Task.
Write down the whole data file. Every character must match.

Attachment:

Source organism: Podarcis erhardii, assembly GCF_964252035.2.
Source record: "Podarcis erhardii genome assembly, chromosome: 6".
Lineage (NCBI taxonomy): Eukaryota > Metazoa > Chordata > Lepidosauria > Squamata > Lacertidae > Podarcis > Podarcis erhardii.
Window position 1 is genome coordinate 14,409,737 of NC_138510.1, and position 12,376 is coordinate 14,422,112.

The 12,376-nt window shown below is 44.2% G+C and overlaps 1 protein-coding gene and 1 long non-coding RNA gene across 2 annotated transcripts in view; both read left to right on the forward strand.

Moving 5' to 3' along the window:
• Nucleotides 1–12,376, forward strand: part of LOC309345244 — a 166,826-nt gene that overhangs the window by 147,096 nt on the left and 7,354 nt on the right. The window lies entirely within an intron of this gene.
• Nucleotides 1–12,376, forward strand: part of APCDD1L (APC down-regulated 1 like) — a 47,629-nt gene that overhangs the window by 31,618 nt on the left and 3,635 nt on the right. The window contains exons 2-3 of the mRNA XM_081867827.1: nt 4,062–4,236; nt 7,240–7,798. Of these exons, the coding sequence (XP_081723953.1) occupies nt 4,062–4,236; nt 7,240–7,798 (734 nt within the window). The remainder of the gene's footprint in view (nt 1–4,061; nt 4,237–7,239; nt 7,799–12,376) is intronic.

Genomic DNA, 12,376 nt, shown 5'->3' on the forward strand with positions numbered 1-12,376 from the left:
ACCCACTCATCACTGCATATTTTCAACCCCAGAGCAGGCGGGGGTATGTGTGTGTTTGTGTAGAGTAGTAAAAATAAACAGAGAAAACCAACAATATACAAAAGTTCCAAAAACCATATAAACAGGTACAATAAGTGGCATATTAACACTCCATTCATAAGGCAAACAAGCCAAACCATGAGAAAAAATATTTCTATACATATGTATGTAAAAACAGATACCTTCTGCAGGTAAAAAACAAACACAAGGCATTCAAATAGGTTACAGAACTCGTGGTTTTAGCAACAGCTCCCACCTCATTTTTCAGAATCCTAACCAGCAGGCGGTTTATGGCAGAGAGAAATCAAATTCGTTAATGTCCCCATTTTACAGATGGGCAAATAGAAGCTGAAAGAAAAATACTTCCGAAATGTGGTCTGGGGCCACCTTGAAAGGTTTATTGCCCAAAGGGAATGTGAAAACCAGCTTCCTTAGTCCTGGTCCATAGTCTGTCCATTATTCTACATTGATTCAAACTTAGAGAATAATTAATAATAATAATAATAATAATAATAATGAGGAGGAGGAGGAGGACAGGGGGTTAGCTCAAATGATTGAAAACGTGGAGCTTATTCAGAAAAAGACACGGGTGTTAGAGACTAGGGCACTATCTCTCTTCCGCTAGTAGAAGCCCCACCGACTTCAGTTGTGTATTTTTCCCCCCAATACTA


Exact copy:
Source organism: Podarcis erhardii, assembly GCF_964252035.2.
Source record: "Podarcis erhardii genome assembly, chromosome: 6".
Lineage (NCBI taxonomy): Eukaryota > Metazoa > Chordata > Lepidosauria > Squamata > Lacertidae > Podarcis > Podarcis erhardii.
Window position 1 is genome coordinate 14,409,737 of NC_138510.1, and position 12,376 is coordinate 14,422,112.

The 12,376-nt window shown below is 44.2% G+C and overlaps 1 protein-coding gene and 1 long non-coding RNA gene across 2 annotated transcripts in view; both read left to right on the forward strand.

Moving 5' to 3' along the window:
• Nucleotides 1–12,376, forward strand: part of LOC309345244 — a 166,826-nt gene that overhangs the window by 147,096 nt on the left and 7,354 nt on the right. The window lies entirely within an intron of this gene.
• Nucleotides 1–12,376, forward strand: part of APCDD1L (APC down-regulated 1 like) — a 47,629-nt gene that overhangs the window by 31,618 nt on the left and 3,635 nt on the right. The window contains exons 2-3 of the mRNA XM_081867827.1: nt 4,062–4,236; nt 7,240–7,798. Of these exons, the coding sequence (XP_081723953.1) occupies nt 4,062–4,236; nt 7,240–7,798 (734 nt within the window). The remainder of the gene's footprint in view (nt 1–4,061; nt 4,237–7,239; nt 7,799–12,376) is intronic.

Genomic DNA, 12,376 nt, shown 5'->3' on the forward strand with positions numbered 1-12,376 from the left:
ACCCACTCATCACTGCATATTTTCAACCCCAGAGCAGGCGGGGGTATGTGTGTGTTTGTGTAGAGTAGTAAAAATAAACAGAGAAAACCAACAATATACAAAAGTTCCAAAAACCATATAAACAGGTACAATAAGTGGCATATTAACACTCCATTCATAAGGCAAACAAGCCAAACCATGAGAAAAAATATTTCTATACATATGTATGTAAAAACAGATACCTTCTGCAGGTAAAAAACAAACACAAGGCATTCAAATAGGTTACAGAACTCGTGGTTTTAGCAACAGCTCCCACCTCATTTTTCAGAATCCTAACCAGCAGGCGGTTTATGGCAGAGAGAAATCAAATTCGTTAATGTCCCCATTTTACAGATGGGCAAATAGAAGCTGAAAGAAAAATACTTCCGAAATGTGGTCTGGGGCCACCTTGAAAGGTTTATTGCCCAAAGGGAATGTGAAAACCAGCTTCCTTAGTCCTGGTCCATAGTCTGTCCATTATTCTACATTGATTCAAACTTAGAGAATAATTAATAATAATAATAATAATAATAATAATGAGGAGGAGGAGGAGGACAGGGGGTTAGCTCAAATGATTGAAAACGTGGAGCTTATTCAGAAAAAGACACGGGTGTTAGAGACTAGGGCACTATCTCTCTTCCGCTAGTAGAAGCCCCACCGACTTCAGTTGTGTATTTTTCCCCCCAATACTA